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By Bradley J. Frigon

Unfortunately, more and more families are becoming familiar with a concept known as "negative inheritance." Economists use this term to describe the situation where the time and cost of caring for an aging parent outweigh any gifts or inheritance the surviving spouse or children receive. Negative inheritances can destroy a child's retirement or leave the surviving spouse unable to pay for their own care.

For example, if a child had planned to withdraw a small percentage from his or her portfolio each year to support the child's lifestyle, but now must increase that percentage by fifty percent to take care of aging parents, then the child's financial plan won't work. Another common situation for a negative inheritance involves the surviving spouse. If the spouse taking care of the family finances develops dementia, money problems will quickly follow and a lifetime of savings can be wiped out in a matter of months.

Another cause for negative inheritance comes from bad investment choices and management. Many seniors do not change their investment allocation to protect against dramatic market losses or they have tied up all of their money in annuity products with high surrender charges.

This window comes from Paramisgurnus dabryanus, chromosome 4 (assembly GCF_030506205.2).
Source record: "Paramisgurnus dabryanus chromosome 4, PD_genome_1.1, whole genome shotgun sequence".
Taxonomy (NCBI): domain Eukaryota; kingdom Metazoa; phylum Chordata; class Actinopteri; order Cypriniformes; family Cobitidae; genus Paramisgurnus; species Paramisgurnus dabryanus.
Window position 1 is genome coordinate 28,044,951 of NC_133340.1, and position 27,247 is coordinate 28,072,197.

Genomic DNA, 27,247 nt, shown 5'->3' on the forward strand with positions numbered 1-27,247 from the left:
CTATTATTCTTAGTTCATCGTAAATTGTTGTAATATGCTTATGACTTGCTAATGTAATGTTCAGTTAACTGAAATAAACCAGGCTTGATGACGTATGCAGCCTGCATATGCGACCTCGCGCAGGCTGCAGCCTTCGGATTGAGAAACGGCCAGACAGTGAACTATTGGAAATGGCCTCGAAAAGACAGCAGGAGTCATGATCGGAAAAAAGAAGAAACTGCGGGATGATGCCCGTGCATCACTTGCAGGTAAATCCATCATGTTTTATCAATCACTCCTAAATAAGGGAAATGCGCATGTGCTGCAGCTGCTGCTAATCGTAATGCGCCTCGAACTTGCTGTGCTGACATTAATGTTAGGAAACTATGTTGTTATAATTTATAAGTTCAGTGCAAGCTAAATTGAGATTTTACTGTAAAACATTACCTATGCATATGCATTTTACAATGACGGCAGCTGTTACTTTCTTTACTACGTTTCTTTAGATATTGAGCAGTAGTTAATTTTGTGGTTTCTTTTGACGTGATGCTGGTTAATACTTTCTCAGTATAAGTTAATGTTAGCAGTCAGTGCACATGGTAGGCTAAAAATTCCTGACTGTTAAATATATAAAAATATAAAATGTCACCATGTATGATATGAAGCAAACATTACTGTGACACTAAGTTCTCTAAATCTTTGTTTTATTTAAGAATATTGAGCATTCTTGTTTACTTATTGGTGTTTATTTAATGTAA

The most critical element in avoiding negative inheritances is proactive family discussion. The family dynamics may be difficult, but if the family does not discuss possible scenarios in advance, then the care giving inevitably falls to one child. This can cause tension and resentment and can damage family relationships.

Elder law attorneys often ask their clients for permission to talk with their aging parents to review the status of their assets, and to determine what plans the parents have in place for their long-term care. Legal documents should be reviewed and a series of financial projections should be run to determine if the parents' assets are sufficient for their care. If the parents cannot qualify for long-term care insurance because of their age or medical conditions, then it is essential to actively manage the parents' assets. This may include dealing with the family home or taking advanced steps for the parents to qualify for Medicaid. Often, people are house-rich and cash-poor. Obviously, selling the family home in order to provide funds for care or to diversify assets can be stressful for all concerned. Sometimes, however, it will be the inevitable option.

Studies show that middle-aged care-givers can suffer emotionally and vocationally, as well as financially. Some baby boomers will work at part time jobs in retirement so they can care for their parents. The care-giving workload can increase from an average of five hours per week to forty hours per week when the parent suffers from Alzheimer's disease or severe dementia. The care-giver has less time to save for their retirement and spend time with their own families. This emotional toll does not appear on a balance sheet, but it is real.

It is critical to receive independent qualified advice when dealing with family finances. The attorneys at the Law Offices of Bradley J. Frigon can assist clients and their families with their estate, long-term care, and financial planning needs.

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